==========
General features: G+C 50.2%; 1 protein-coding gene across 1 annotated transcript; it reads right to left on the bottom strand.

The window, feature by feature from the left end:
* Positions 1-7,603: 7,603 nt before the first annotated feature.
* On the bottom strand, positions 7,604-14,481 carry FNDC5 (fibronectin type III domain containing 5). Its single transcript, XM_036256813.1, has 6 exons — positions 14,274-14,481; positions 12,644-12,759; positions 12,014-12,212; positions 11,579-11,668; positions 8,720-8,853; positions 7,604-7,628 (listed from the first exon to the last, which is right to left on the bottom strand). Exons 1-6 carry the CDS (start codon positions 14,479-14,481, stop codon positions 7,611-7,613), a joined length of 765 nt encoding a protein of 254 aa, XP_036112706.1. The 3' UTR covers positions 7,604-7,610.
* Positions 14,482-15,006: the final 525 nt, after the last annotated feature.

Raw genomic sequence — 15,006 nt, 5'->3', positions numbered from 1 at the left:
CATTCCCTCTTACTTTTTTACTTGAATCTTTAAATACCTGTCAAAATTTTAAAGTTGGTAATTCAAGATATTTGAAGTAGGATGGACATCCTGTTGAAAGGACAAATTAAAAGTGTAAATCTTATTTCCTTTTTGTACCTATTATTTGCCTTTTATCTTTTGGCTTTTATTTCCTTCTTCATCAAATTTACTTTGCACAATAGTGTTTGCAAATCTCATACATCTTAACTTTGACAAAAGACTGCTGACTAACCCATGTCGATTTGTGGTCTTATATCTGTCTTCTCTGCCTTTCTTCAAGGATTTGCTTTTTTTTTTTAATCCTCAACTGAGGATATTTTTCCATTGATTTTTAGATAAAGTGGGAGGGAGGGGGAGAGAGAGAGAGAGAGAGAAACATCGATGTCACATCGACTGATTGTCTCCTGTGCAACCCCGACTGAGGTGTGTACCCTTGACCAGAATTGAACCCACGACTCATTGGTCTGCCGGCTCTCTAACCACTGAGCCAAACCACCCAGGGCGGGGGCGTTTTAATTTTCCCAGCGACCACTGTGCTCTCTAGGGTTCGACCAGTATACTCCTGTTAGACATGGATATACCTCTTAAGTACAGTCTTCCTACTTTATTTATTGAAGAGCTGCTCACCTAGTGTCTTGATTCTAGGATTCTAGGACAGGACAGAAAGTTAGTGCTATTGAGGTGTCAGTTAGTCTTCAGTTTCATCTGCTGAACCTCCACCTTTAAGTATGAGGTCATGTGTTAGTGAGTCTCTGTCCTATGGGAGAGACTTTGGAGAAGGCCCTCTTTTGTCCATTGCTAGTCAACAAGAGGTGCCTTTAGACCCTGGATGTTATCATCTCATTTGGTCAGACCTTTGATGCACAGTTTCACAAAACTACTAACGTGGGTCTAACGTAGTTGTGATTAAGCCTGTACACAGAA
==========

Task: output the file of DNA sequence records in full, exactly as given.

General features: G+C 50.2%; 1 protein-coding gene across 1 annotated transcript; it reads right to left on the bottom strand.

The window, feature by feature from the left end:
* Positions 1-7,603: 7,603 nt before the first annotated feature.
* On the bottom strand, positions 7,604-14,481 carry FNDC5 (fibronectin type III domain containing 5). Its single transcript, XM_036256813.1, has 6 exons — positions 14,274-14,481; positions 12,644-12,759; positions 12,014-12,212; positions 11,579-11,668; positions 8,720-8,853; positions 7,604-7,628 (listed from the first exon to the last, which is right to left on the bottom strand). Exons 1-6 carry the CDS (start codon positions 14,479-14,481, stop codon positions 7,611-7,613), a joined length of 765 nt encoding a protein of 254 aa, XP_036112706.1. The 3' UTR covers positions 7,604-7,610.
* Positions 14,482-15,006: the final 525 nt, after the last annotated feature.

Raw genomic sequence — 15,006 nt, 5'->3', positions numbered from 1 at the left:
CATTCCCTCTTACTTTTTTACTTGAATCTTTAAATACCTGTCAAAATTTTAAAGTTGGTAATTCAAGATATTTGAAGTAGGATGGACATCCTGTTGAAAGGACAAATTAAAAGTGTAAATCTTATTTCCTTTTTGTACCTATTATTTGCCTTTTATCTTTTGGCTTTTATTTCCTTCTTCATCAAATTTACTTTGCACAATAGTGTTTGCAAATCTCATACATCTTAACTTTGACAAAAGACTGCTGACTAACCCATGTCGATTTGTGGTCTTATATCTGTCTTCTCTGCCTTTCTTCAAGGATTTGCTTTTTTTTTTTAATCCTCAACTGAGGATATTTTTCCATTGATTTTTAGATAAAGTGGGAGGGAGGGGGAGAGAGAGAGAGAGAGAGAAACATCGATGTCACATCGACTGATTGTCTCCTGTGCAACCCCGACTGAGGTGTGTACCCTTGACCAGAATTGAACCCACGACTCATTGGTCTGCCGGCTCTCTAACCACTGAGCCAAACCACCCAGGGCGGGGGCGTTTTAATTTTCCCAGCGACCACTGTGCTCTCTAGGGTTCGACCAGTATACTCCTGTTAGACATGGATATACCTCTTAAGTACAGTCTTCCTACTTTATTTATTGAAGAGCTGCTCACCTAGTGTCTTGATTCTAGGATTCTAGGACAGGACAGAAAGTTAGTGCTATTGAGGTGTCAGTTAGTCTTCAGTTTCATCTGCTGAACCTCCACCTTTAAGTATGAGGTCATGTGTTAGTGAGTCTCTGTCCTATGGGAGAGACTTTGGAGAAGGCCCTCTTTTGTCCATTGCTAGTCAACAAGAGGTGCCTTTAGACCCTGGATGTTATCATCTCATTTGGTCAGACCTTTGATGCACAGTTTCACAAAACTACTAACGTGGGTCTAACGTAGTTGTGATTAAGCCTGTACACAGAA